As shown in Fig. 2(a), the 555 Gb/s signal is generated from a 10.675-GHz 2-ps MLL pulse train followed by super-continuum generation in a HNLF, band-pass filtering and frequency-time transformation in dispersive medium (274.23-ps/nm to achieve a 23.4-ps delay between adjacent sub-carriers). Then, the signal is intensity modulated in a LiNbO3 MZM with a 42.7-Gb/s signal, which is composed of four electrically multiplexed pseudo-random bit sequences (PRBS) of length 27-1, 29-1, 210-1 and 211-1, at 10.675 Gb/s each. Thus, adjacent sub-carriers are modulated with a different PRBS. Additional 42.7 Gb/s and 12.25 Gb/s OOK signals are generated using LiNbO3 MZM at Tx-3 and Tx-4 respectively. Table 1 lists the channels generated with their respective parameters, routes and bandwidth allocation. Nodes 1 and 3 are flexible spectrum switching nodes using an LCoS-based spectrum selective switch (SSS) implemented with a WaveShaper . The SSS switches programmable C-band spectrum slots from 10-GHz up to 5-THz with a 1-GHz resolution. The flexible-architecture Node-2 is implemented with a 96x96 3D-MEMS optical backplane that interconnects signal-processing modules such as the SSS and two SOA-MZI wavelength converter configurations at 12.25 Gb/s  and 42.7 Gb/s , as shown in Fig. 2(c). In Nodes 1, 2 and 3, signals are allocated a customized spectral bandwidth per channel. For instance, a 650-GHz spectrum slot is allocated for the 555 Gb/s; 50 GHz for the 100 Gb/s DP-QPSK and 40 Gb/s DP-QPSK; 100 GHz for the 40 Gb/s NRZ; 150 GHz for the 42.7 Gb/s RZ; 50 GHz for the 12.25 Gb/s at λ8/ λ8’ and 25 GHz for the remaining 12.25 Gb/s and 10 Gb/s signals.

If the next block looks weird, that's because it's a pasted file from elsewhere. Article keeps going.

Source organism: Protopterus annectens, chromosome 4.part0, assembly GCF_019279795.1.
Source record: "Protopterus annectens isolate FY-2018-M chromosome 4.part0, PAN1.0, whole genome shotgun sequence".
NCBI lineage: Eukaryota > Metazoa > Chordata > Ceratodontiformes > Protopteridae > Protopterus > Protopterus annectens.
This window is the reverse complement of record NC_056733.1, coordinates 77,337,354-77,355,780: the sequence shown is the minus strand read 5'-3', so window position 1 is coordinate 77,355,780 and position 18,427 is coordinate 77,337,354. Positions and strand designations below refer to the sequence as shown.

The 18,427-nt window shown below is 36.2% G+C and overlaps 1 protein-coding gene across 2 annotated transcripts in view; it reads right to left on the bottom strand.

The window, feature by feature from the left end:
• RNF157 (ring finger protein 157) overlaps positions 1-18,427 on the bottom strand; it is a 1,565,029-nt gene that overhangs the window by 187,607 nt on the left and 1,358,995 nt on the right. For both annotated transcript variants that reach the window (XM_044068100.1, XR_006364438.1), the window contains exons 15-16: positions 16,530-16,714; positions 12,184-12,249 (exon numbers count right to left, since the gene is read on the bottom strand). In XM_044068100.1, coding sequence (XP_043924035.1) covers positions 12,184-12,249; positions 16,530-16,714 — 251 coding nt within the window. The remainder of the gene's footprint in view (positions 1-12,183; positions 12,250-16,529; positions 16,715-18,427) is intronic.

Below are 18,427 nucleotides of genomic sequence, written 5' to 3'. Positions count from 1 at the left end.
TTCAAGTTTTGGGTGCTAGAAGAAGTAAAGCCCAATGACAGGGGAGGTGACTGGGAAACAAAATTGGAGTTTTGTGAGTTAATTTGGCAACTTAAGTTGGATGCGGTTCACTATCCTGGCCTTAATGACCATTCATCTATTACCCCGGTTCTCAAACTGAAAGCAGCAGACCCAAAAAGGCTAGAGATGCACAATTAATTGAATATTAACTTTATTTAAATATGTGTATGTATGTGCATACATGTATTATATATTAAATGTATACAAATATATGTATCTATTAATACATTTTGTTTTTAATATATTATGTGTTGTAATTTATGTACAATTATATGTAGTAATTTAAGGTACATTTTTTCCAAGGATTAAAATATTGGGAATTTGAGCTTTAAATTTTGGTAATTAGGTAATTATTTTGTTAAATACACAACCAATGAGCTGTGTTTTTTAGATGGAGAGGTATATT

The performance of coherent 100G and 40G is measured over the field trial network switching and transport; it is also compared with the point-to-point transmission. Error free performance is achieved with long-term stability as shown in Fig. 3(a) with the measured Pre-FEC BER values over the time. Figure 3(b) shows the spectrum of the 555 Gb/s signal at the receiving input to Node-2 and the end-to-end performance shows BER below 10−4, which is a comfortable margin to the FEC limit of 2x10−3. Figure 3(c) shows BER measurements of 42.7 Gb/s RZ and NRZ channels at various points in the experimental setup. Transmission over Link-2 introduces a 0.3-dB penalty to the RZ channel and a 1.6-dB penalty to the NRZ channel. Spectrum switching at Node-2 adds a penalty of 0.4 dB and 1 dB to the RZ and NRZ respectively. Although the combined length of Links 3 and 4 is less than the total length of Link-2, the penalty they introduce is much higher at 2 dB for the 42.7G RZ and an error floor (BER<1e-9) for 42.7G NRZ. This is due to the relatively high loss (~28 dB) of each of the links (Link-3, Link-4), caused by additional loss from patch panel connections, and associated OSNR degradation when amplifying the weaker signals at the receiving end. As expected, the RZ format is more robust than the NRZ . The performance of the wavelength converters is evaluated by means of bit error rate measurements and results are presented in Fig. 3(d). The power penalty at BER = 10−9 is 1.5 dB for the 10-Gb/s SOA-MZI converter and 6 dB for the 42.7-Gb/s SOA-MZI converter.